About seventeen years ago, when I was with my partner, we had discovered by accident a rather out-of-the-way beach somewhere along the Llyn peninsula; after that one visit we had never been back there but I'd never forgotten it, and though I've tried to find it myself three times in the last few years I've drawn a blank each time. I'd got to the point of thinking that maybe it had been a dream, although I knew it wasn't, then just recently I hit on the idea of using Google Maps to see if I could find it. It took a bit of studying but I found it eventually - it was at Nefyn, a little place I'd passed through on my search for it a couple of years ago. The lane leading down to it was clearly showing on the map so I couldn't think how I'd missed it, but when I actually got there I realised why.
As I drove through the village I was looking for a sign for 'beach' but there was nothing, and I knew if I went far enough I would end up in the golf club car park above Porth Dinllaen which is exactly what happened last time, so I turned round, went back to where I could park up, and walked along the road until I found the lane I was looking for. With a name like Beach Road (although written in Welsh as Lon Y Traeth) it had to be the right one so I went back to get the van; I remembered that the end of the lane had gone down a very steep hill with a double bend and I was right, it was certainly steep but I got down safely and parked in one of the handful of spaces overlooking the beach.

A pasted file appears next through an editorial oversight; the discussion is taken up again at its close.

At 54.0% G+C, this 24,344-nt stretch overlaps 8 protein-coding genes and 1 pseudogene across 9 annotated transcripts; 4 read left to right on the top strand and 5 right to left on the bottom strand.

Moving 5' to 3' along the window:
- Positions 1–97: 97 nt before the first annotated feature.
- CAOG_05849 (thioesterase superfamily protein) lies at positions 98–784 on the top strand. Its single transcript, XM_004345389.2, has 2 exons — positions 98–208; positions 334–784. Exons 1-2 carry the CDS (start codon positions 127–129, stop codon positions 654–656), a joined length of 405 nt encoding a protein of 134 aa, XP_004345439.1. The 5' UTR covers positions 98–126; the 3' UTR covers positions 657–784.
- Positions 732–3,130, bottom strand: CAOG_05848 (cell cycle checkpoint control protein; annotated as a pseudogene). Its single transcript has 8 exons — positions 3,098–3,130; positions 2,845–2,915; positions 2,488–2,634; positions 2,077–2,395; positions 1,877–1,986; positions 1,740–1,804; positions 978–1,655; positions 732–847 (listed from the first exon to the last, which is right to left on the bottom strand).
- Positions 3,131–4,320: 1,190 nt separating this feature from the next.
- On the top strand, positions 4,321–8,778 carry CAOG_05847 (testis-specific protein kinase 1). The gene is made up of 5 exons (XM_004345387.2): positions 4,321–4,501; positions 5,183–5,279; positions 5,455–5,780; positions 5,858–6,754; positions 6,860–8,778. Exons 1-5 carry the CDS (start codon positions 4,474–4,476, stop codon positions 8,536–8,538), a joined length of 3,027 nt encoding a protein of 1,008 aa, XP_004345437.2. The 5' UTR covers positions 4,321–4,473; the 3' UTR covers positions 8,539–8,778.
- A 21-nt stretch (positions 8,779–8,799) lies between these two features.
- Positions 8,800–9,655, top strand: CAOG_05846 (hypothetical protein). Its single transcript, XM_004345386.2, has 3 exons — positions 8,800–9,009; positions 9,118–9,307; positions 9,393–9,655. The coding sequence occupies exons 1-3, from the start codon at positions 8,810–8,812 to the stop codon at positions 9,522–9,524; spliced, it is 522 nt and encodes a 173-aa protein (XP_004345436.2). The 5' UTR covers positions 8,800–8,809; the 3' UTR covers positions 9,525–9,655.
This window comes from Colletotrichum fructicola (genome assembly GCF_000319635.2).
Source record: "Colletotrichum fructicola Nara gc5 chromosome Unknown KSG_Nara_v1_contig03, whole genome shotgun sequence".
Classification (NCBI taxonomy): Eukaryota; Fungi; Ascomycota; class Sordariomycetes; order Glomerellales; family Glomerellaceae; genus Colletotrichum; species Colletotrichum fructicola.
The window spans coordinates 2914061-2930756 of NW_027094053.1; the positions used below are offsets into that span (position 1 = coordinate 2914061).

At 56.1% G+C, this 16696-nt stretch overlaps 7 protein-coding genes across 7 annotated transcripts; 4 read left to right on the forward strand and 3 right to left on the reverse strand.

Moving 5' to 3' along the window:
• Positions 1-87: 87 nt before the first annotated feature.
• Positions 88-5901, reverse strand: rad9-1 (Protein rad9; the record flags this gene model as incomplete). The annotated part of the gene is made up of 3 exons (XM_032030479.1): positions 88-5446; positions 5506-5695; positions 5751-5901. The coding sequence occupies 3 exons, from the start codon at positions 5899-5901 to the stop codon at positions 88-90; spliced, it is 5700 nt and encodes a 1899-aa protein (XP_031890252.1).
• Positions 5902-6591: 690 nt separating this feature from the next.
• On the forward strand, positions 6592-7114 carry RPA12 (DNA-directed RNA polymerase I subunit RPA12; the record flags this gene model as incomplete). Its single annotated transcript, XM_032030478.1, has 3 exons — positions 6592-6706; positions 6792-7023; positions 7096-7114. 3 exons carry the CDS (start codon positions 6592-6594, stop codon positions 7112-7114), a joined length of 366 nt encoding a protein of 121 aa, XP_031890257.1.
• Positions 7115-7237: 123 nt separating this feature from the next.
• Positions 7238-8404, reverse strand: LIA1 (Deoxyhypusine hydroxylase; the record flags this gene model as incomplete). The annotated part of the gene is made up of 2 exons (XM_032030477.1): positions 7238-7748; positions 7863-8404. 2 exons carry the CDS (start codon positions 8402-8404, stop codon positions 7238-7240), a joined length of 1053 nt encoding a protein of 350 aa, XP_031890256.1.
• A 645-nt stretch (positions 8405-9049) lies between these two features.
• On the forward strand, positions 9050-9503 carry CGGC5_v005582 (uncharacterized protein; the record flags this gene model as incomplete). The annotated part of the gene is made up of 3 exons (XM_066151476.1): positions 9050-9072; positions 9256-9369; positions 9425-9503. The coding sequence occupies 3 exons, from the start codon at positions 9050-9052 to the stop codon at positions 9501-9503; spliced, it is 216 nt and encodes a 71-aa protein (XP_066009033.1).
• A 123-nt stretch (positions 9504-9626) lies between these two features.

There was a cafe near the bottom of the hill but it was closed - it had been closed all those years ago too - and a concrete slipway leading from the end of the lane straight onto the beach. A couple of dozen beach huts were set back against the wall at the bottom of the cliff and further round the bay were three or four cottages and a handful of what appeared to be holiday chalets or possibly fishing shacks. A harbour wall and a dozen or so small fishing boats completed the picture; it looked a lovely quaint little place and I was glad I'd finally found it after all this time.
Setting off along the sand I walked from one end of the beach to the other and back, stopping every so often to take a photo - and there were plenty of opportunities as it was such a scenic little place. Nestled at the base of the cliff and so close to the water it was hard to believe that anyone actually lived there but there was evidence that a few people did and one of the cottages was undergoing some work.
When I'd seen just about everything of interest - these are just a handful of the photos I took - I made my way back to the van, and as I drove back up the hill I could understand why there probably wasn't a sign for the beach. The lane was narrow, the hill and the bends were steep, and parking was limited to just a dozen or so spaces, so a sign could very well encourage more people and vehicles than the little place could handle. I was glad I'd finally found it after so long though - at least I'd proved to myself that it hadn't been a figment of my imagination all those years ago, and now I know where it is I'll certainly go back there sometime in the near future.